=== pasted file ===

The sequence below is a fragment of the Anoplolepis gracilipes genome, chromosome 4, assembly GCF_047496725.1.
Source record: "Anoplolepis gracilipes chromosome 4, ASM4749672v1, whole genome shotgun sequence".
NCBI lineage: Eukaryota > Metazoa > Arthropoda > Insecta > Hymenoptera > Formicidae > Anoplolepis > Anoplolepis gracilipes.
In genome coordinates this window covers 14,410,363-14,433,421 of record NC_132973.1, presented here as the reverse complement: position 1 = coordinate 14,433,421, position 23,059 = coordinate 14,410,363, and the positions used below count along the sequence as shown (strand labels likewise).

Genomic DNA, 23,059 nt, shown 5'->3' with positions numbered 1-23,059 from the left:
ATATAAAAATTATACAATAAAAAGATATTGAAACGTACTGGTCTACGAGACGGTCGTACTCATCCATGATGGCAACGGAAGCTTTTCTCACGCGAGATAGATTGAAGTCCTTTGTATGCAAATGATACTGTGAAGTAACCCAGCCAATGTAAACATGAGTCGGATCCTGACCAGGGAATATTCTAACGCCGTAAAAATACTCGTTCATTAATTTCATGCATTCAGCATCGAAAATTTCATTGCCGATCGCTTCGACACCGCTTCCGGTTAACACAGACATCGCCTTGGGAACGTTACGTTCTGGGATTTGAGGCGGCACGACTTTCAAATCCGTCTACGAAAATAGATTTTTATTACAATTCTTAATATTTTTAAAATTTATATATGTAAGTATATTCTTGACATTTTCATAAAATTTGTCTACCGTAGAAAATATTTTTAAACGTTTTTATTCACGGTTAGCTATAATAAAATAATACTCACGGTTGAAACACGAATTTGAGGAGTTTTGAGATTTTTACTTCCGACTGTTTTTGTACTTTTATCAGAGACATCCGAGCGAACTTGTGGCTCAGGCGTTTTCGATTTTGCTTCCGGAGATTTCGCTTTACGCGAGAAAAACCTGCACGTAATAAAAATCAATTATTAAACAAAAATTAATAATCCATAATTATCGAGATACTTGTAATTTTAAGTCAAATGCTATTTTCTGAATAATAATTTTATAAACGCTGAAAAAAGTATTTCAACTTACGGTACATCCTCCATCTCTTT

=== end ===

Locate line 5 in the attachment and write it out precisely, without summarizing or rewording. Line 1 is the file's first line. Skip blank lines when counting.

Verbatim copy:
Genomic DNA, 23,059 nt, shown 5'->3' with positions numbered 1-23,059 from the left: